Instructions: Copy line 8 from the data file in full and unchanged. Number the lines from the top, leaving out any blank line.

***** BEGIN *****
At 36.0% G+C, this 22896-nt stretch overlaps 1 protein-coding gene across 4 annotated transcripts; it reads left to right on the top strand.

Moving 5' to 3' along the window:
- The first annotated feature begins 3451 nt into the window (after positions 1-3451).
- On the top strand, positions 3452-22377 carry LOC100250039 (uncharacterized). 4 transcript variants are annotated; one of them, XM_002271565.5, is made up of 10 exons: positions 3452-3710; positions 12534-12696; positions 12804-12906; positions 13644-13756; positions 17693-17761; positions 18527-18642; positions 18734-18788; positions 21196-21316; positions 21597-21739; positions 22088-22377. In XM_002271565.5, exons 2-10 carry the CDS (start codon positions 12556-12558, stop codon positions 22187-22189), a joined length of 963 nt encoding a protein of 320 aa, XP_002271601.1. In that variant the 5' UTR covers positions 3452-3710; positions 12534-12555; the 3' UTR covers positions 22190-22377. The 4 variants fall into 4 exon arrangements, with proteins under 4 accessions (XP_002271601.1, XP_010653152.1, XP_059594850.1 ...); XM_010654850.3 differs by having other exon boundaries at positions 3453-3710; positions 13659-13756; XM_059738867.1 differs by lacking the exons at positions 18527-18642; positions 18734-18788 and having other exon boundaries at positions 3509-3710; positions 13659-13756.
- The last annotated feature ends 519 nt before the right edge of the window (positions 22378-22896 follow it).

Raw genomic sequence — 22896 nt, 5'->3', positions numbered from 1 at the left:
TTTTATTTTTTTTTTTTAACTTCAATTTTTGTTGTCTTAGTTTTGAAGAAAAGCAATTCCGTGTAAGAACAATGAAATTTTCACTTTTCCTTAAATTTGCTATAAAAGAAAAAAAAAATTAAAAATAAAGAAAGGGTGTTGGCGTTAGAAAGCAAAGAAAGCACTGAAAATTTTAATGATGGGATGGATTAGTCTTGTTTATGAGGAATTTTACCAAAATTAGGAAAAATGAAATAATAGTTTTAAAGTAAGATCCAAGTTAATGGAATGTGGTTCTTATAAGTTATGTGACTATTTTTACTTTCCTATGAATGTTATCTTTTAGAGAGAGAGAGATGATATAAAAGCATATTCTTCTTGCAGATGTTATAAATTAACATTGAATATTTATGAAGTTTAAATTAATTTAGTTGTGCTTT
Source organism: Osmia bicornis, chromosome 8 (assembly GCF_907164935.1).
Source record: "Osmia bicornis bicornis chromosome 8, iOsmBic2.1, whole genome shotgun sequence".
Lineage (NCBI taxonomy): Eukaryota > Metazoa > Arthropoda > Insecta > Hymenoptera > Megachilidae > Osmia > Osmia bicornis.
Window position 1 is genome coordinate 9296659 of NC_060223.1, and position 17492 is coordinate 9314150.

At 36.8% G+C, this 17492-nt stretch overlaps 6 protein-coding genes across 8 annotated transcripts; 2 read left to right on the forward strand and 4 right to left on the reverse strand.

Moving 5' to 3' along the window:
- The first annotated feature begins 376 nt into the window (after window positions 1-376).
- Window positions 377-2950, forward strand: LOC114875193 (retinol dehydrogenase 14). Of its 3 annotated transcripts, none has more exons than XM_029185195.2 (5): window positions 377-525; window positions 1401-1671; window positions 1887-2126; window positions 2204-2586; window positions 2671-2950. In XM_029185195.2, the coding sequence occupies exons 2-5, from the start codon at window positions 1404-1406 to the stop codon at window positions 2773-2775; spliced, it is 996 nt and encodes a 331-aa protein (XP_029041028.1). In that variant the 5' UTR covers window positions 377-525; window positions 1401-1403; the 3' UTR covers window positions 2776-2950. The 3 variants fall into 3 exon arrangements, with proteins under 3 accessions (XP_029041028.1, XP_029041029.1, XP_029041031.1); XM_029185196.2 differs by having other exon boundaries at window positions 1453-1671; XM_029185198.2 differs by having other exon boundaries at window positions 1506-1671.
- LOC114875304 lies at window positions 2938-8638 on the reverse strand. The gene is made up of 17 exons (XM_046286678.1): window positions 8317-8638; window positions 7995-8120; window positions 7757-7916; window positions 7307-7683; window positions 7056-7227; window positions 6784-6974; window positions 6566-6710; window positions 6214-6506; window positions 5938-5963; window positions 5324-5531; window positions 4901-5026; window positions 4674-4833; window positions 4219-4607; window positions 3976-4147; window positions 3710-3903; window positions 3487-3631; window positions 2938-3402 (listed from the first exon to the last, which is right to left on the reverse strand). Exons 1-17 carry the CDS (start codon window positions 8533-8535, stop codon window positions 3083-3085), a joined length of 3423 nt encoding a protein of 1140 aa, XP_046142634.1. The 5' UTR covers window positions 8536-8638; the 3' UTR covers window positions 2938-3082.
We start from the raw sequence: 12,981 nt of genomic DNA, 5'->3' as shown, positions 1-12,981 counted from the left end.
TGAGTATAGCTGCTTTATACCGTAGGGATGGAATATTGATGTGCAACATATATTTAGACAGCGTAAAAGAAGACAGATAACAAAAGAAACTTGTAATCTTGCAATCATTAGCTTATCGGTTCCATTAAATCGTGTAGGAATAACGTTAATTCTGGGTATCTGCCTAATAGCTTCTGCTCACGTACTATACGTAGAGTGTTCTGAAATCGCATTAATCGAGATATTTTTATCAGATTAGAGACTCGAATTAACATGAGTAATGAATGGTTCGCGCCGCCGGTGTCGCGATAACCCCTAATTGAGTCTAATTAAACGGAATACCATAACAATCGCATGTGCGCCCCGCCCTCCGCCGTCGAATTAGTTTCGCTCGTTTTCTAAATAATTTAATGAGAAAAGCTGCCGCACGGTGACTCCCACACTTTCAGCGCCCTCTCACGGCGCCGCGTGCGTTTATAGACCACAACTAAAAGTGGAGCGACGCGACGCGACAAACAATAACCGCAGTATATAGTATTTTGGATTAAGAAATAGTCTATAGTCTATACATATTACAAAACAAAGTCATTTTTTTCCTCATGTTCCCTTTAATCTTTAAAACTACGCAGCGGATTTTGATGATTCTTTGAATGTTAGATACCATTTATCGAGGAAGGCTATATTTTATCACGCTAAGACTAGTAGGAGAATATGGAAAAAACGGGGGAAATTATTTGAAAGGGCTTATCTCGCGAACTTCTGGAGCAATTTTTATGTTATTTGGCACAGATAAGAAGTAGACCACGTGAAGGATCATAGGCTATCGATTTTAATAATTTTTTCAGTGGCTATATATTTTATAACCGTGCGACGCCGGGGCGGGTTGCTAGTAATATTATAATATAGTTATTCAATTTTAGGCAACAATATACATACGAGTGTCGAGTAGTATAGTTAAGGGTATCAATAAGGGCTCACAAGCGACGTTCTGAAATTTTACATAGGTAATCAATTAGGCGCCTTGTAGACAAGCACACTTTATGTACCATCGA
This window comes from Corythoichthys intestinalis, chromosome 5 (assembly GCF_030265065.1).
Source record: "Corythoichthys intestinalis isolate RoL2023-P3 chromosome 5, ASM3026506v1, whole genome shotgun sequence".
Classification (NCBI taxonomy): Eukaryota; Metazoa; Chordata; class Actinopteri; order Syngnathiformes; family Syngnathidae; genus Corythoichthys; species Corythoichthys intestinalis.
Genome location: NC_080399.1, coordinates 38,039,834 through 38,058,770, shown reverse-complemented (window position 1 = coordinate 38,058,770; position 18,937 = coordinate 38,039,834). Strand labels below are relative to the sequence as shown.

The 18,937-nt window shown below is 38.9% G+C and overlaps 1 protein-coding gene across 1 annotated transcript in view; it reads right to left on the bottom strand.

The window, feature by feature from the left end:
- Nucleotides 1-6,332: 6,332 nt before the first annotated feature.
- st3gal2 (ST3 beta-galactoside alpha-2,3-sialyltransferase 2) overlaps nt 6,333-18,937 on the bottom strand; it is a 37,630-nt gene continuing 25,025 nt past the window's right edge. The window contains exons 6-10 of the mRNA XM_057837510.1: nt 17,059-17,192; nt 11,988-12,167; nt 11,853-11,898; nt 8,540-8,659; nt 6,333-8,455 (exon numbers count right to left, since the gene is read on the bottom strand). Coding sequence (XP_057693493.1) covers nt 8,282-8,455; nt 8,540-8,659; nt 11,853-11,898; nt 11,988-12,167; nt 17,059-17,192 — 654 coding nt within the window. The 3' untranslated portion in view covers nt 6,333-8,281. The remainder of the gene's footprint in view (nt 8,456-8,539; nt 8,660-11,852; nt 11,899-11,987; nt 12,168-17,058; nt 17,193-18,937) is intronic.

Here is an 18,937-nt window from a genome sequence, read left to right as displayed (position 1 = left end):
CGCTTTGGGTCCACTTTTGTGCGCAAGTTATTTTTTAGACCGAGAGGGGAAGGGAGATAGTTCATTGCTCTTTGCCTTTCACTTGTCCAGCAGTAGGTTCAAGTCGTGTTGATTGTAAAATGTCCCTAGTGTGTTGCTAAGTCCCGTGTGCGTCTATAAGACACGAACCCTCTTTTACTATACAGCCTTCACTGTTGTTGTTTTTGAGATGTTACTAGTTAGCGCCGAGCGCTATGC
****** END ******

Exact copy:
Source organism: Osmia bicornis, chromosome 8 (assembly GCF_907164935.1).